South Korea weighs support for tougher sanctions on North as it seeks Olympics peace
SEOUL (Reuters) – South Korean officials signalled support for a US drafted UN resolution designed to toughen sanctions on North Korea, even as Seoul seeks to delay joint military exercises with the United States to attract the North to the 2018 Winter Olympics.
Tensions have been rising over North Korea’s nuclear and missile programmes, which it pursues in defiance of years of different UN Security Council resolutions, with bellicose rhetoric from the North and the White House. But US diplomats have made clear they are seeking a diplomatic solution.
An official at South Korea’s Unification Ministry said Seoul supported global efforts to rein in North Korea, while a foreign ministry spokesperson declined to comment until after the Security Council vote on the resolution on Friday.
The additional sanctions would come as South Korean President Moon Jae-in seeks to ease tensions ahead of the 2018 Pyeongchang Winter Olympics in February. He has proposed delaying annual joint military drills with the United States, which North Korea sees as a preparation for invasion, until after the Games.
“The North should have its own thinking about whether or not to participate in the Olympics (regardless of sanctions),” the Unification Ministry official told Reuters. “If it were to come, it would make a decision at the last minute. Until then we will continue to wait and see.”
At a meeting with his Japanese counterpart in Tokyo on Friday, South Korean nuclear envoy Lee Do-hoon requested Japan’s cooperation in making the Pyeongchang Olympics a “pivotal chance to foster the momentum for peace”.
While US President Donald Trump and North Korean leader Kim Jong Un have publicly derided negotiations as useless without major policy shifts by the other side, Seoul has continued a slightly softer approach, while still supporting international pressure.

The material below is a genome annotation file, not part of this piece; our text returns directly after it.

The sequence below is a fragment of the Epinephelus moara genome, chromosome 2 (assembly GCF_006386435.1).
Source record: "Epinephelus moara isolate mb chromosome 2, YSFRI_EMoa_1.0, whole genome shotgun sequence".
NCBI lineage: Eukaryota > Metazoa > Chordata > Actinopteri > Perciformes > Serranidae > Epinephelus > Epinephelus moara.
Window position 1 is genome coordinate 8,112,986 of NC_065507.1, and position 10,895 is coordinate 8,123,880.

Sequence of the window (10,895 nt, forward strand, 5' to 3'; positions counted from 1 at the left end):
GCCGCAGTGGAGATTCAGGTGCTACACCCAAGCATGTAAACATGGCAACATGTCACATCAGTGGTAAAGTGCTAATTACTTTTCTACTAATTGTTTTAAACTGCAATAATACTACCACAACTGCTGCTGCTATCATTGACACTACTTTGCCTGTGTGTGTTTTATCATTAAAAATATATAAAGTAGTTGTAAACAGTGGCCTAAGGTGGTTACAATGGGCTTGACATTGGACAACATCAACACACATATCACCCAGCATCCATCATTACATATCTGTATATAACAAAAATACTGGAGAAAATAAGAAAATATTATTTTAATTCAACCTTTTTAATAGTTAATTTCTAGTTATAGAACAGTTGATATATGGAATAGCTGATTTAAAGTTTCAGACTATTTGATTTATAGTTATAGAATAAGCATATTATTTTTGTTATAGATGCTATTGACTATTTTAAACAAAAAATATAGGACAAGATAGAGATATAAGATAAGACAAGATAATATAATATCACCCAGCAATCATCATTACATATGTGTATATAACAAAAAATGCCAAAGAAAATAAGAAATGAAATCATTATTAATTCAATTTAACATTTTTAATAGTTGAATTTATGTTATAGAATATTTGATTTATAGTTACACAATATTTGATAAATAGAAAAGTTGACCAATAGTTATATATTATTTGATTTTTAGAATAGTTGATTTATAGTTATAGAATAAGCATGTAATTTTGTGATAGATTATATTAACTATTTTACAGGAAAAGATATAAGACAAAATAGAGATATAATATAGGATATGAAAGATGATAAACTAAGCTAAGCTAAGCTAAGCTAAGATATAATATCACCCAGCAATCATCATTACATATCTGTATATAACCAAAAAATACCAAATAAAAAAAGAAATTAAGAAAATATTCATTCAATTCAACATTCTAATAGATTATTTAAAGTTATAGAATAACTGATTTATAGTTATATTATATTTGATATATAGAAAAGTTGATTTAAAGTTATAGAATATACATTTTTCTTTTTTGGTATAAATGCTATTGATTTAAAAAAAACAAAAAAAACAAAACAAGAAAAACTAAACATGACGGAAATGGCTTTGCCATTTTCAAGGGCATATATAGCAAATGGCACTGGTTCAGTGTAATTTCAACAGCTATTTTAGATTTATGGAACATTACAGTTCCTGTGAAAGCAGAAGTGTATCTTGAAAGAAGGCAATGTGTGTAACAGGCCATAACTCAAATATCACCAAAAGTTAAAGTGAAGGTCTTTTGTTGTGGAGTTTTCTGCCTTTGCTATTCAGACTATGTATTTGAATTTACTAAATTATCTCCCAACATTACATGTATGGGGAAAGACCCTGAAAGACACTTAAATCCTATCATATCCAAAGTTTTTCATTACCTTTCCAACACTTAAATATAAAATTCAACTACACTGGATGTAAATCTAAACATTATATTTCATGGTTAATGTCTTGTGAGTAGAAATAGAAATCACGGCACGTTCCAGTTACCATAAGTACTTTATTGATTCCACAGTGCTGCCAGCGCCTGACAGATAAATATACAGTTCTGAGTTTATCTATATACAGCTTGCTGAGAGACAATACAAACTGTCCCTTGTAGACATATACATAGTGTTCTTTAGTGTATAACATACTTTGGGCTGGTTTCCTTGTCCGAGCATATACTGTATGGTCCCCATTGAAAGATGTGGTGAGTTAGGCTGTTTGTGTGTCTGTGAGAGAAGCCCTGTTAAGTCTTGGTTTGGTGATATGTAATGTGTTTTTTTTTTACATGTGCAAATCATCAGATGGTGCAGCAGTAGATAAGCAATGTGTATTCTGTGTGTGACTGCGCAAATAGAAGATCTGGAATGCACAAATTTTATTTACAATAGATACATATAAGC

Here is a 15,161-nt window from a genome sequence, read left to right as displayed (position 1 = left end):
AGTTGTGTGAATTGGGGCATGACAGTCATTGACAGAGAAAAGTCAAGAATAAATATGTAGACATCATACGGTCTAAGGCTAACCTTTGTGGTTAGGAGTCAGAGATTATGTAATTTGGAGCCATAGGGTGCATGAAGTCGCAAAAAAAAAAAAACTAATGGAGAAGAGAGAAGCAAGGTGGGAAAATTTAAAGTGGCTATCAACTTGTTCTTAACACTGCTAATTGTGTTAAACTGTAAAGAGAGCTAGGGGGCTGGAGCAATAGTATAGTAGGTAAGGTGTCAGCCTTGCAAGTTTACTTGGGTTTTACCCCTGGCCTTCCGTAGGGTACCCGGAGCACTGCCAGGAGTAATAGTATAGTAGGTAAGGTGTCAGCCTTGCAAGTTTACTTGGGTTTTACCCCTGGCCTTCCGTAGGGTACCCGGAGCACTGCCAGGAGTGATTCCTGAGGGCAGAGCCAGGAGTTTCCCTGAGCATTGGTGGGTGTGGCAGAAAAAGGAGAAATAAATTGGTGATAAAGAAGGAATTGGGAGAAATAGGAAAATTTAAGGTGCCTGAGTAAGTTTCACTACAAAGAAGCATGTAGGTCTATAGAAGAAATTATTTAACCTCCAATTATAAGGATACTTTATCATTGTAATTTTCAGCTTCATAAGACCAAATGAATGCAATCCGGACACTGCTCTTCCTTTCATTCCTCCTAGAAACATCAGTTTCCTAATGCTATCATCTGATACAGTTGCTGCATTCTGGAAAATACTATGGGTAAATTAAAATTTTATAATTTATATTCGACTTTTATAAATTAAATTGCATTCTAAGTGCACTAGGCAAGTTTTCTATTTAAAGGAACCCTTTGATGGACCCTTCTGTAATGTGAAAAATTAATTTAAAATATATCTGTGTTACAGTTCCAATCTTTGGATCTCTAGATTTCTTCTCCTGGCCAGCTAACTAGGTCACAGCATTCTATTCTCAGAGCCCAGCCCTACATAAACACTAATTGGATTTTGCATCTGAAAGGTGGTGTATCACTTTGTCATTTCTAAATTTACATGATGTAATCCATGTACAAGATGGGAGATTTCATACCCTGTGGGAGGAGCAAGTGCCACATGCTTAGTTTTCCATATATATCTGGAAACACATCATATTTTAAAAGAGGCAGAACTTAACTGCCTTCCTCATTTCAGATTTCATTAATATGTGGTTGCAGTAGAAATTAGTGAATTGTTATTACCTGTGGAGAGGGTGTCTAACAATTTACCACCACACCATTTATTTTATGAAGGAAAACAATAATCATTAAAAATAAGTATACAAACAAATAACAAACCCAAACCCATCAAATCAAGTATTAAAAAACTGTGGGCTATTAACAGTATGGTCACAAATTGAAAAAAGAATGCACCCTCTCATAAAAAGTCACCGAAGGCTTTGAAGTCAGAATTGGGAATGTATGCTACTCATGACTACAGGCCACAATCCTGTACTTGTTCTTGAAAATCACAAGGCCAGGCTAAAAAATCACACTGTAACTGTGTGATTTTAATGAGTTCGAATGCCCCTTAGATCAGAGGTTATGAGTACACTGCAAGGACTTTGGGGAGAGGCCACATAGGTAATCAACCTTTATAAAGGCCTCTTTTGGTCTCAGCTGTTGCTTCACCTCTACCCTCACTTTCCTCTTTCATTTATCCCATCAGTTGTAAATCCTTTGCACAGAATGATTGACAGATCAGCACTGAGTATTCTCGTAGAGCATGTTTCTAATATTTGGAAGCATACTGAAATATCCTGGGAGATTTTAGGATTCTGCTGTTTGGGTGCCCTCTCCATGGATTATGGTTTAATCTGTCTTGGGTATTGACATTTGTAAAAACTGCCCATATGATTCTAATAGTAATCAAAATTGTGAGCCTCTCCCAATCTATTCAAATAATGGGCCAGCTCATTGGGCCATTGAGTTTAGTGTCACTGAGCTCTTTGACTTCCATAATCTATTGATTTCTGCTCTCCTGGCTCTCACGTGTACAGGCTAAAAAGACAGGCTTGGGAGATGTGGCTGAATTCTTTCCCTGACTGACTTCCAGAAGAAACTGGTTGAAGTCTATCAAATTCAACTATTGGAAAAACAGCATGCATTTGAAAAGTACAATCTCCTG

“If we get to meet the North side, we are willing to have frank, active discussions on various issues that are of North Korea’s interest, without any preconditions,” South Korean Unification Minister Cho Myoung-gyon told reporters in Seoul.
“Next year, we would pursue our policy in a more proactive manner than this year, making use of various opportunities, including the Pyeongchang Olympics.”
North Korea regularly threatens to destroy South Korea, the United States and Japan and says its weapons programmes are necessary to counter US aggression. The United States stations 28,500 troops in the South, a legacy of the 1950-53 Korean War.
The draft resolution, seen by Reuters on Thursday, seeks to ban nearly 90 percent of refined petroleum product exports to North Korea by capping them at 500,000 barrels a year and demand the repatriation of North Koreans working abroad within 12 months.
It would also cap crude oil supplies to North Korea at 4 million barrels a year, as well as ban a number of North Korean exports such as machinery, lumber, and other products and resources.
The United States has been calling on China to limit its oil supply to its neighbour and ally, and the success of any sanctions would depend on the support and cooperation of Beijing and other regional trading partners, said Kim Sung-han, a former South Korean vice foreign minister.
“Even if the UN passes this resolution, once again, it is just a matter of how strictly China is committed to implementing all of the UN sanctions on North Korea,” he said. “We have had numerous – sometimes so-called toughest – sanctions against North Korea over the past 25 years. Almost none have worked effectively to halt the regime’s military and nuclear ambitions.”
China and Russia on Thursday asked for more time to consider a US proposal to blacklist 10 ships for transporting banned items from North Korea, diplomats said. It was unclear how much more time would be given.
North Korea has not directly responded to the new proposals, but on Thursday, leader Kim told a conference of the ruling Workers’ Party of Korea that it was a “miracle of history” that the country had developed despite “harsh sanctions and pressure threatening the existence of the state and its people,” state media reported.